The system was developed jointly by Prof. Joskowicz with Ph.D. students Ruby Shamir and Moti Freiman of the School of Engineering and Computer Science at the Hebrew University; Prof. Moshe Shoham of the Department of Mechanical Engineering at the Technion-Israel Institute of Technology; Dr. Yigal Shoshan and Prof. Felix Umansky, of the Department of Neurosurgery at Hadassah Hebrew University Medical Center.

The two-year project was funded by a grant from the Israel Ministry of Trade and Industry through Yissum, the technology transfer company of the Hebrew University, which has commercialized it for product development by Mazor Surgical Technologies, Israel.

The Kaye Innovation Awards at the Hebrew University have been awarded annually since 1994. Isaac Kaye of England, a prominent industrialist in the pharmaceutical industry, established the awards to encourage faculty, staff, and students of the University to develop innovative methods and inventions with good commercial potential which have benefited or will benefit the University and society.

Jerry Barach | alfa
Further information:
http://www.huji.ac.il

More articles from Health and Medicine:

nachricht Oxygen can wake up dormant bacteria for antibiotic attacks
08.12.2016 | Penn State

nachricht NTU scientists build new ultrasound device using 3-D printing technology
07.12.2016 | Nanyang Technological University

All articles from Health and Medicine >>>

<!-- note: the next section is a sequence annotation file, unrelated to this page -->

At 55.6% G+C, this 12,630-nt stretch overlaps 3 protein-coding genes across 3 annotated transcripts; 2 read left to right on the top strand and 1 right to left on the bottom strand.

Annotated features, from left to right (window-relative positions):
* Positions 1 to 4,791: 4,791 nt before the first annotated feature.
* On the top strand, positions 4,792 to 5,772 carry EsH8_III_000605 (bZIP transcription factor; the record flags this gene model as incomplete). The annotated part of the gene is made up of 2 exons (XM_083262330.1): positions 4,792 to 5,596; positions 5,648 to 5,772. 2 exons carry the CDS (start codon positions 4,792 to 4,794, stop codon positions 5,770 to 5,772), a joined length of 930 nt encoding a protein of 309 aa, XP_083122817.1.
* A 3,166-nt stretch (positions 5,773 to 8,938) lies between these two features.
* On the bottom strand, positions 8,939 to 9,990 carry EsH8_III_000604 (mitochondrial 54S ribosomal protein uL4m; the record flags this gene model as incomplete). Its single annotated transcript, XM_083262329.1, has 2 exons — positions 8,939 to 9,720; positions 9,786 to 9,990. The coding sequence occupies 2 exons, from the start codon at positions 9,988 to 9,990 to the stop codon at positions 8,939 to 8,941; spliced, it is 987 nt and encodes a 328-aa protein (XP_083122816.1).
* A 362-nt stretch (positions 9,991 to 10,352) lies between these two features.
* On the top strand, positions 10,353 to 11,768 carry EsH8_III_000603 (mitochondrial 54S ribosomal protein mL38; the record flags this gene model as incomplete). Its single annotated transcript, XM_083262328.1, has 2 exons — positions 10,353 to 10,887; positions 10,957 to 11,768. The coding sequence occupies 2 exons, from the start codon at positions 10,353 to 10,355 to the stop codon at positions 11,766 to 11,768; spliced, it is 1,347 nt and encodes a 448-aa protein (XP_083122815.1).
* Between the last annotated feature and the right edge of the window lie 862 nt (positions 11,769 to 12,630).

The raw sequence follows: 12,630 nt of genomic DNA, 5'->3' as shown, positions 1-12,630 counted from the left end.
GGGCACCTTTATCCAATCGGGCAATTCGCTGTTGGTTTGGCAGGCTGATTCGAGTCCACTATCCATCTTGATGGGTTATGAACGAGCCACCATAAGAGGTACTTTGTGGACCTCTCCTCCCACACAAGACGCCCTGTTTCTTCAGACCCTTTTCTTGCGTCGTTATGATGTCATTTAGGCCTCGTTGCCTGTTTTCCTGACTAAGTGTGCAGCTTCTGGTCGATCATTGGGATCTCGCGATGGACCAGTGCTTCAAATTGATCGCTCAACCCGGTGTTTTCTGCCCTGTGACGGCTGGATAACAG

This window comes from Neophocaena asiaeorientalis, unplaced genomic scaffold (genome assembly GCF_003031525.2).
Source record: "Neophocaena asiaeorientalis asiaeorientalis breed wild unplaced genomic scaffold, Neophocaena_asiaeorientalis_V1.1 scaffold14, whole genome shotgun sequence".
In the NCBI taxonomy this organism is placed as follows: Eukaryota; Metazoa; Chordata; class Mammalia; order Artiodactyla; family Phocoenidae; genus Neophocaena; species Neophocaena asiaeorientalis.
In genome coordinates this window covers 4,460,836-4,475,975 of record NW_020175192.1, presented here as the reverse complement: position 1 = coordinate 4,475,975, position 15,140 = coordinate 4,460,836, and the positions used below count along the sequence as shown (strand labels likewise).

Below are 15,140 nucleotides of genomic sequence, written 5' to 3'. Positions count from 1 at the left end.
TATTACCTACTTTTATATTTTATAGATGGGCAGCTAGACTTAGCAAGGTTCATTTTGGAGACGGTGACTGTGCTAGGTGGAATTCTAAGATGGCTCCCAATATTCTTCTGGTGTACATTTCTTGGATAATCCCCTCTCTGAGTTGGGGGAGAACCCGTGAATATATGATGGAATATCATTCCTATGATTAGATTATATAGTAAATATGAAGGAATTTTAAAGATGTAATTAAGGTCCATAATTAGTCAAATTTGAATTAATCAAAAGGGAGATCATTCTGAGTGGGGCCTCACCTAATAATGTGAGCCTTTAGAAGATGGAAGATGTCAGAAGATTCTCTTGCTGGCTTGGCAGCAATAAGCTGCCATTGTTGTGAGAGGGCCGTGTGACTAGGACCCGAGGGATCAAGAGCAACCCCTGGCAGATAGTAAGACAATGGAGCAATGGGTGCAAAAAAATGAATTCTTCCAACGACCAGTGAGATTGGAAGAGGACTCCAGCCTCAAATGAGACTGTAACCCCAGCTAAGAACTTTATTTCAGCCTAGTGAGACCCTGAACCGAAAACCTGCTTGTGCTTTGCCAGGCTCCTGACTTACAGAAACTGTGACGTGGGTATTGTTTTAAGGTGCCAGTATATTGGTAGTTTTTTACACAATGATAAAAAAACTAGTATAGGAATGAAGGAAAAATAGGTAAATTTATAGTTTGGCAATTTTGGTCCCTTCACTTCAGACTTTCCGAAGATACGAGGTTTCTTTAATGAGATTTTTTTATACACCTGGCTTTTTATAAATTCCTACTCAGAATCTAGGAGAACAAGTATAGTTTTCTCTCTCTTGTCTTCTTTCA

The most recent press releases about innovation >>>

Die letzten 5 Focus-News des innovations-reports im Überblick:

Im Focus: Significantly more productivity in USP lasers

In recent years, lasers with ultrashort pulses (USP) down to the femtosecond range have become established on an industrial scale. They could advance some applications with the much-lauded “cold ablation” – if that meant they would then achieve more throughput. A new generation of process engineering that will address this issue in particular will be discussed at the “4th UKP Workshop – Ultrafast Laser Technology” in April 2017.

Even back in the 1990s, scientists were comparing materials processing with nanosecond, picosecond and femtosesecond pulses. The result was surprising:...

Im Focus: Shape matters when light meets atom

Mapping the interaction of a single atom with a single photon may inform design of quantum devices

Have you ever wondered how you see the world? Vision is about photons of light, which are packets of energy, interacting with the atoms or molecules in what...